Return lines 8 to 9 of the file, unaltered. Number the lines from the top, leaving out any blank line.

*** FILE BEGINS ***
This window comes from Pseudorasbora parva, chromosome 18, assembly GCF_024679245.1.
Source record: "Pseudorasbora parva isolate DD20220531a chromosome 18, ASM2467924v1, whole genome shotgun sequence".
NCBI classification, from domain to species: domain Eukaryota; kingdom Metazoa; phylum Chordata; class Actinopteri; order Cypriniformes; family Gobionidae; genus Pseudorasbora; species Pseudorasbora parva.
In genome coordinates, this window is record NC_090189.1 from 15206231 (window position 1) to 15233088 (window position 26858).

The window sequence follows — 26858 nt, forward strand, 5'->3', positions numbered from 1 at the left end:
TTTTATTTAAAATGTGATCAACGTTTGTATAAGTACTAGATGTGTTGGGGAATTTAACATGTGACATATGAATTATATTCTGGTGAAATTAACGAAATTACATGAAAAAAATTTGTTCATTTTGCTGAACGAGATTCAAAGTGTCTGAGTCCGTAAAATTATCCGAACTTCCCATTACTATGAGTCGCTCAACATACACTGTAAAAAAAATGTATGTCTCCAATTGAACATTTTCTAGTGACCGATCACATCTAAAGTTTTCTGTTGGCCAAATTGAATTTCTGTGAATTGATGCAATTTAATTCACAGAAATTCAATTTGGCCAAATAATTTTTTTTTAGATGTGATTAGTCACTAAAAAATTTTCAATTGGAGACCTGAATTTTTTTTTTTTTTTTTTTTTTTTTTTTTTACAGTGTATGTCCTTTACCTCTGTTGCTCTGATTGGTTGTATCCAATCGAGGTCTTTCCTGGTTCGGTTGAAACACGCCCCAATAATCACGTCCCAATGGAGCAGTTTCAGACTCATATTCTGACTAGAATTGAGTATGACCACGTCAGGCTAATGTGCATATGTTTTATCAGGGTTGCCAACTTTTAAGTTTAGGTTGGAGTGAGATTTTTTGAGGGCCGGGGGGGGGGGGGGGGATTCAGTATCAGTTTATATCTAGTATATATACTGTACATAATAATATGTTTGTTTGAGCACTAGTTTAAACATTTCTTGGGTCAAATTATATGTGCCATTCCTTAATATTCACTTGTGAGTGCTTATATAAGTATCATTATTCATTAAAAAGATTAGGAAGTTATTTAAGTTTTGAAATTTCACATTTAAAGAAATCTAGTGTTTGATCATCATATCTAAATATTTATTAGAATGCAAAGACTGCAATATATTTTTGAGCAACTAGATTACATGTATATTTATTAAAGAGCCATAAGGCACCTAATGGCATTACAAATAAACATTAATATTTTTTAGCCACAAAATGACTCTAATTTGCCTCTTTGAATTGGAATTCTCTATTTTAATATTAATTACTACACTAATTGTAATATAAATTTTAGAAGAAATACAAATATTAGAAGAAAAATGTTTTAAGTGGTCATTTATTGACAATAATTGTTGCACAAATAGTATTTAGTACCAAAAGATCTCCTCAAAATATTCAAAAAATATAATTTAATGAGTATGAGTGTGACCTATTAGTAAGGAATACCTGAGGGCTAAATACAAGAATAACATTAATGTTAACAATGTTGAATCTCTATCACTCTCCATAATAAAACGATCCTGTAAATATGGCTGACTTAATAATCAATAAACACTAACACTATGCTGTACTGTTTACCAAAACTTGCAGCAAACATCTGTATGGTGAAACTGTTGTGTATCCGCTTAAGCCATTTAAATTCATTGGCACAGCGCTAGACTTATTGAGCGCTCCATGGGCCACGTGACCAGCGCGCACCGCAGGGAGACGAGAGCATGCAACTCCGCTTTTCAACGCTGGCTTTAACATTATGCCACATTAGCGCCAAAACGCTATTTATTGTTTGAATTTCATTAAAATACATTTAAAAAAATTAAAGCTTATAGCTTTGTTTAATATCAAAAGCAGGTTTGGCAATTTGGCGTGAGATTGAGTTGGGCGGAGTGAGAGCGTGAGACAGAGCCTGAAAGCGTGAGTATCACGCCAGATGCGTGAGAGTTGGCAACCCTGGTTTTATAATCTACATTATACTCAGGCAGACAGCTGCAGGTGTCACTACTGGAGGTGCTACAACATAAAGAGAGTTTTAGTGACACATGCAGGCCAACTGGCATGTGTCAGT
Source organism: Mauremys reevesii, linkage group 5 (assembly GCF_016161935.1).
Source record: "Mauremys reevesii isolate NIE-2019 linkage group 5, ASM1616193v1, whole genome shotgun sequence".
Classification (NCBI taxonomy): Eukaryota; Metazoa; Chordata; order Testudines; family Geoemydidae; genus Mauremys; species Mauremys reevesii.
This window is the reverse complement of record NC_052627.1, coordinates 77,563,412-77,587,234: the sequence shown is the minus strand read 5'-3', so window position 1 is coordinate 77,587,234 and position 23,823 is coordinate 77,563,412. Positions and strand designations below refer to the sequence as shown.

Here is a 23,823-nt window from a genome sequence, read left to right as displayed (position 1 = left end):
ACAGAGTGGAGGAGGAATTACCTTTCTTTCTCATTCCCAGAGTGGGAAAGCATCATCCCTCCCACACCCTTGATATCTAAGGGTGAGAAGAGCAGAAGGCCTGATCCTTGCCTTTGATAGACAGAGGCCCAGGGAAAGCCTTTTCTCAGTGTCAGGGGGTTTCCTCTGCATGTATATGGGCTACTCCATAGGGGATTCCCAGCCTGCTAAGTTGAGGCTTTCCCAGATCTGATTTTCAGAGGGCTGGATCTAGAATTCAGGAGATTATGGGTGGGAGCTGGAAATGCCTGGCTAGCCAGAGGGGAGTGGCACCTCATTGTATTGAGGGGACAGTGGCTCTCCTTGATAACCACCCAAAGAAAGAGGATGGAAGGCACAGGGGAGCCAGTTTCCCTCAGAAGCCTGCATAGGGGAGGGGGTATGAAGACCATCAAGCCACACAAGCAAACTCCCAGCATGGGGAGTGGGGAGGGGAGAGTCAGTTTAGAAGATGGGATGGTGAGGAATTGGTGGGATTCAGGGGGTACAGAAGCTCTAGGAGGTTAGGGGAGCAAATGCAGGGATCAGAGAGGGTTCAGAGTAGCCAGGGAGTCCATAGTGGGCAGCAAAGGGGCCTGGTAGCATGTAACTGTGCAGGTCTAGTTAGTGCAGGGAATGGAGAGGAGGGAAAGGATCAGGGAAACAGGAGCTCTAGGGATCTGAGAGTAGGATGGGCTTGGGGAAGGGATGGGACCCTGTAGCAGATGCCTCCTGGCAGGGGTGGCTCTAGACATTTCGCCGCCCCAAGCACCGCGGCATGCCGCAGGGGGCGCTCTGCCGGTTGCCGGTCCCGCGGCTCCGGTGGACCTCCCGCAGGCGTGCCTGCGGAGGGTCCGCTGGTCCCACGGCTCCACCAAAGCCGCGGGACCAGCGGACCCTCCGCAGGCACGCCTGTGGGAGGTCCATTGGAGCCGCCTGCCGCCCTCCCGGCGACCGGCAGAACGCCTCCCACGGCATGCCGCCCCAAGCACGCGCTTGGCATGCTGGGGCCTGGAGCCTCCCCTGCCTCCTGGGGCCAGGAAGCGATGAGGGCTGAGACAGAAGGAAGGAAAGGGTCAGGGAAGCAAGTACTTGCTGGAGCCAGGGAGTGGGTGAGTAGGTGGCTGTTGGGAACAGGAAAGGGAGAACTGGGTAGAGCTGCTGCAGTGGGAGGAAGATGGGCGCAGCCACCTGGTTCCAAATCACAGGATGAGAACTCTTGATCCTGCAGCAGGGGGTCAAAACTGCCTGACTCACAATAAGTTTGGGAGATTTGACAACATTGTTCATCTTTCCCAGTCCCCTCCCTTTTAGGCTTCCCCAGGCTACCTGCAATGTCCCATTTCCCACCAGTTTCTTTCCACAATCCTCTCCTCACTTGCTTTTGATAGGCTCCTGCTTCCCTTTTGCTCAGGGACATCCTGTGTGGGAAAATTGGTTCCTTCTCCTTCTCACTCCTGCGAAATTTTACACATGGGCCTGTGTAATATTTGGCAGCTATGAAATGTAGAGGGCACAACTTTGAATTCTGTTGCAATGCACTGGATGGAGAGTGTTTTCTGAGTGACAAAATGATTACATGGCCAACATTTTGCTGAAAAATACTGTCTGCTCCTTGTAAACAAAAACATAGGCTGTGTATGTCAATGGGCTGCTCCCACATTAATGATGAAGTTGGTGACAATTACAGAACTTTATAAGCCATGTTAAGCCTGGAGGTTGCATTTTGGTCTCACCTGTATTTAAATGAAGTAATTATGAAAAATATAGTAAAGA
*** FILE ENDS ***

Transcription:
Source record: "Mauremys reevesii isolate NIE-2019 linkage group 5, ASM1616193v1, whole genome shotgun sequence".
Classification (NCBI taxonomy): Eukaryota; Metazoa; Chordata; order Testudines; family Geoemydidae; genus Mauremys; species Mauremys reevesii.